To emphasize the Bright Night theme, every week our group meeting room was decorated with colored twinkle lights and each child was given a flashlight to write prayer requests by and a glow stick bracelet to wear during game time.

We celebrated our end of the semester by taking healthy goody baskets to thank some “bright nights” in our community at the Searcy Fire and Police Departments. We are looking forward to continuing this program in 2019!

You Can Always

Life can easily catch you up and carry you along so that you’re spending so much of your time reacting to what’s happening to you that you forget how to live the unique one-of-a-kind life God longs for you. Why this happens is perfectly understandable. But you can always stop the craziness for a few moments. You can always engage in a conversation with God. You can always listen to the Holy Spirit’s prompting. And you can always experience abundant life as a Jesus’ follower even when things seem most out of control.

A different kind of worship serviceAmboy UMC reaches more people through Facebook Live

A different kind of worship service
Amboy UMC reaches more people through Facebook Live

By Sam Pierce

Featured Contributor

Amboy United Methodist Church in North Little Rock was searching for a way to reach its Hispanic community. The Rev. Candace Barron, who is also the senior pastor at Gardner Memorial United Methodist Church, said in November they came up with the idea for broadcasting their sermons through Facebook.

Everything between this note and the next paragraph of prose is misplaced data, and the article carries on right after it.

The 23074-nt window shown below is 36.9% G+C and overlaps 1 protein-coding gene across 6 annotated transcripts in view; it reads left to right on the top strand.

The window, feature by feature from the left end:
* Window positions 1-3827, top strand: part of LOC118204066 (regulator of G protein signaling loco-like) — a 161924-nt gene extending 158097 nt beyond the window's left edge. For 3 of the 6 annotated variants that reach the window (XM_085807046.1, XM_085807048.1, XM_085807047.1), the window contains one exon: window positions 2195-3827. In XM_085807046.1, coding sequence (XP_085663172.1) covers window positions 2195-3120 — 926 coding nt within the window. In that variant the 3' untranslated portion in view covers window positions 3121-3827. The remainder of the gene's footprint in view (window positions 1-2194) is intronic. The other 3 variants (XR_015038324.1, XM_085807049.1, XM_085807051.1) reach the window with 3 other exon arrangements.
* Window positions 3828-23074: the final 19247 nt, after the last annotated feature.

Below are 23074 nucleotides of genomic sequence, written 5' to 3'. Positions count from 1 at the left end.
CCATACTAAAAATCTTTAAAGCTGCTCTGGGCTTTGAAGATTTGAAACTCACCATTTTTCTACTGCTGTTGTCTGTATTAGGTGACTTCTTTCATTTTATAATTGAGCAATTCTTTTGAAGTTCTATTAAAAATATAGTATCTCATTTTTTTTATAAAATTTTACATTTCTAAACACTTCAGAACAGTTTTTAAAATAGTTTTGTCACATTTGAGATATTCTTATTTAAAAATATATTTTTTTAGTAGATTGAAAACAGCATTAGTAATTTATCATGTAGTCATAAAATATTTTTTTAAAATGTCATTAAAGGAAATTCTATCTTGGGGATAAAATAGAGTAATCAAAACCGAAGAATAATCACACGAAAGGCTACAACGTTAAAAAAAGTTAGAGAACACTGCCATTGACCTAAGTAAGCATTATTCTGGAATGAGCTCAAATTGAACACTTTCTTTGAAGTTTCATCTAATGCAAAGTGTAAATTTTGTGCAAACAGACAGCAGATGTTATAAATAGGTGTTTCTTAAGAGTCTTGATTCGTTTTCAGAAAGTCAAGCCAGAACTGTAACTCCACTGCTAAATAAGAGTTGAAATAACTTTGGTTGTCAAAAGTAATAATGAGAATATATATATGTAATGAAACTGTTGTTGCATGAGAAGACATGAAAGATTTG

“We started to reach the Hispanic community, people we haven’t actually seen here for church services,” Barron said.

Stephen Copley, the executive director of Interfaith Arkansas and one of the pastors at Amboy, said Facebook might reach those who aren’t coming into the building.

“We thought it might be a good way to get out into the community,” Copley said. “The genesis of how it started was really an attempt to reach people and use our technology to – first of all – share the good news of God’s grace and create a fiscal worship experience.”

The Monday Night Live at Amboy UMC is held every Monday at 6:30 p.m. for 30 minutes of prayer, Bible study and a thought-provoking meditation on life.

The event is geared towards the Hispanic community, but it also for those who have a difficult time getting to church on Sunday mornings due to disabilities, work or other reasons.

“We wanted to expand our footprint in a different way and be accessible to those who can’t physically make it to church,” Barron said. “This is a way to reach them, where they felt safe and not have to worry about being picked up by ICE (Immigration and Customs Enforcement).”

Copley said, initially, they had hoped to start in mid-September, but they didn’t get rolling until late October. He said they are looking to boost it again this month in hopes of getting the word out and hopefully increase the number of views. He said it is still kind of early to tell just how many people the Facebook Live ministry is reaching.

On Nov. 26, the service reached 84 people, and there were 41 video views, six likes and multiple comments, according to Copley. He said he is pleased with those numbers.